In 2005 I [Nils Larsen] traveled with two friends, photographer Dave Waag and expedition veteran Naheed Henderson, to the Chinese Altai Mountains. This remote range is right in the center of Asia and sits at the intersection of China, Kazakhstan, Russia, and Mongolia.
Deep in these mountains, indigenous skiing survives to this day, still used as a tool for travel and hunting during the long and brutally cold winters. The skis and skiing style in the region are direct descendants from the skis used thousands of years ago, giving us a window into one of man’s most ancient – and effective – tools. The three of us spent a month in the mountains documenting skiing use and traditions as well as the day to day life of these hardy people.
Since that first trip in 2005 I have traveled to the region six more times , each trip revealing more about the ski culture in the Altais and expanding my understanding of the traditional use of skis - in the Altai but also in a broader sense too. The history is indeed rich and the skill involved in making and using these is truly impressive. My first impressions of rather crudely made skis with limited functionality have been replaced by a deep respect for the skills and versatility of these skis, so perfectly adapted to this environment over thousands of years.
In 2008 I completed my first film on the project - Skiing in the Shadow of Genghis Khan, TheTimeless Skiers of the Altai - As with the first trip in 2005, I thought I would have completed the project with this film. But I have returned twice more and am planning a trip for this winter as well.
The following are images collected over the last five years accompanied by brief descriptions that will give you some idea of the skis, skiers and general culture of the area.
At long last I am getting some information up about my ongoing project on indigenous skiing in the Altai Mountains of NW China. Since completing the film in January of 2008 I have returned once to the Altai, leaving on December 15th and returning on January 15th. The weather was cold and dry while I was there, something that has been all too common in my visits. It did start snowing two days after I left though, and ended up being quite a big winter.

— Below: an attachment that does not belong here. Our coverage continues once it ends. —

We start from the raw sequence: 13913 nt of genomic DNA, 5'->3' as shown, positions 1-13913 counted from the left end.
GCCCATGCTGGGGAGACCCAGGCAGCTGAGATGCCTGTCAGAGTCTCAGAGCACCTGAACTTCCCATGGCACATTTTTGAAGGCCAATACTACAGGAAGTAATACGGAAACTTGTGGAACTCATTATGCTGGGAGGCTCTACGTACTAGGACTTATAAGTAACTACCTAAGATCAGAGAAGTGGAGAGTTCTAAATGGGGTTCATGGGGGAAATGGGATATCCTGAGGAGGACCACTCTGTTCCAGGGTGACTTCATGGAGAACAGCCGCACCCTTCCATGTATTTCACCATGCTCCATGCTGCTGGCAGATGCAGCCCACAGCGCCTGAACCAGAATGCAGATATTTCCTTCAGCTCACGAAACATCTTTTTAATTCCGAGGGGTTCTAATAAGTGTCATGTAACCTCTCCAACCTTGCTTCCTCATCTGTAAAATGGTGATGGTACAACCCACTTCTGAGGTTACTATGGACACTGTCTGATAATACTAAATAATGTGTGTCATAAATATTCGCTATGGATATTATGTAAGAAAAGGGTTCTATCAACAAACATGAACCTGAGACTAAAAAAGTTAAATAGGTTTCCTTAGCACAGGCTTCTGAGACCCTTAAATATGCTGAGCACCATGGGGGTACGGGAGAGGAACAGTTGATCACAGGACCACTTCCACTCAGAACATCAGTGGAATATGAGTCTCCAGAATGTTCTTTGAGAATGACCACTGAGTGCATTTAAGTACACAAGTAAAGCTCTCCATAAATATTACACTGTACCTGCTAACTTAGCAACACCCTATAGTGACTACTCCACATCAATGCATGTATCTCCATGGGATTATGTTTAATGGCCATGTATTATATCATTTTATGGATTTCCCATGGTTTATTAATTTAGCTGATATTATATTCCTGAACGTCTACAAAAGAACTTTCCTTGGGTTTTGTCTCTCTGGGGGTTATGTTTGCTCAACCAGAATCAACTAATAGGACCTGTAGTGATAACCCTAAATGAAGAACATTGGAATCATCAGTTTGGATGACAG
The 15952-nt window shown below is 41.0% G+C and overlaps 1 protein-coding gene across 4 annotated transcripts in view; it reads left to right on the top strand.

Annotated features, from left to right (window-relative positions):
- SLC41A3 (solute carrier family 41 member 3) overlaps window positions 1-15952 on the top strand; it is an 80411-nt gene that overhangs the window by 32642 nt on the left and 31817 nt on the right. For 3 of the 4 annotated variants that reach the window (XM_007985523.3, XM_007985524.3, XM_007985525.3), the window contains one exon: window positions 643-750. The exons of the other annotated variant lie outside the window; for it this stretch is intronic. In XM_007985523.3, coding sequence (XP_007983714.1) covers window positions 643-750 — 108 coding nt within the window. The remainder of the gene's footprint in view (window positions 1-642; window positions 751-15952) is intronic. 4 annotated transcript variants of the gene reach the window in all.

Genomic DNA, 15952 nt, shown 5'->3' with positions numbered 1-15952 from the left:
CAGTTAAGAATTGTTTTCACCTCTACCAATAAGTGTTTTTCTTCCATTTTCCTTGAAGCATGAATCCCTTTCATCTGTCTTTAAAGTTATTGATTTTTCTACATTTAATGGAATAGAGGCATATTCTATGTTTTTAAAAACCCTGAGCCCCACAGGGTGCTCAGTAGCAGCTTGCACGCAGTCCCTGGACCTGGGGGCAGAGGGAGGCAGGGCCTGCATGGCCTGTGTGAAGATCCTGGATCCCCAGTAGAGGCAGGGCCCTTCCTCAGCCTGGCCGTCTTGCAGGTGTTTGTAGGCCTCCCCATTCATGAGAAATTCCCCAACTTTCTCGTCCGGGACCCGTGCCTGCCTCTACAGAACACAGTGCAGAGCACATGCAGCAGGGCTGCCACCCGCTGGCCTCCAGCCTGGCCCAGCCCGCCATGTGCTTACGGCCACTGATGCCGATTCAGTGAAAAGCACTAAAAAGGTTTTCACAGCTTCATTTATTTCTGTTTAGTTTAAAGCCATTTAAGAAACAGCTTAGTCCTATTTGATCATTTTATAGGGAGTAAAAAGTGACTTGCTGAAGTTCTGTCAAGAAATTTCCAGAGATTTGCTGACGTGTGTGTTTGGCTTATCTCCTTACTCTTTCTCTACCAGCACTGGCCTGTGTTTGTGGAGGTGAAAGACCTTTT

Despite the dry weather I did get some excellent footage (I have now switched to HD). I also met with Shan Zhaojian, the Chinese ski historian who has been promoting the traditional skiing in NW China and has organized the local (Altai) ski races for the last few years. This year there was a first time race in Hkom that featured a hunting format. Skiers raced pulling a skin sled (Suderga) and made 3 loops on a 2+ Km course. The race was also part biathalon, with racers having to hit a target with a bow and arrow on each loop.
Racing were two skiers from the film, Bater (from the Kanas area), who unforunately broke his tiak (pole) part way through so he finished back of the pack, and Tursen, who finished 6th. He was handicaped by the archery as he is missing two fingers on his pulling hand and consequently missed a target, forcing him to ski and additional penalty leg (Tursen finished 2nd in a later race in Altai City). The winner was Mulchen, a very strong skier and son of Tuntek, also in the film. A few racers traveled from Kanderghat, a small town near Altai City and the home of all the good racers from that area. The top finisher from this crew was 2nd and another placed in the top 5.
Prize money is substantial by local standards for the races, which gives added incentive to race, but there is a fierce competition amoungst the young men that gets them out training and generally skiing a lot. My initial skepticism with the races has changed, and I now see the races as a way to keep traditional skiing alive in the Altai.
I had a couple of days skiing with Tursen and Ashatu (from the film) as well as a few other locals from Aukkorum, near Hkom. There was one young skier of 11 who joined us and did great, very keen despite some impressive falls in the below zero snow. The area is tucked in the mountains and has a lot of snow for the region, and seems to have a high density of skiers - perhaps all the men. On a tour we saw lots of other ski tracks as well as a cache of skis - kind of a winter camp. Tursen also pointed out a small snare, the first I had seen in the Altai, and undoubtedly used for squirrels (tien). We also had a great sighting of a large woodpecker, called Tokoldoe. SIzed about like our Pileated, it had a minimal crown and was predominantly black with a bit of white.
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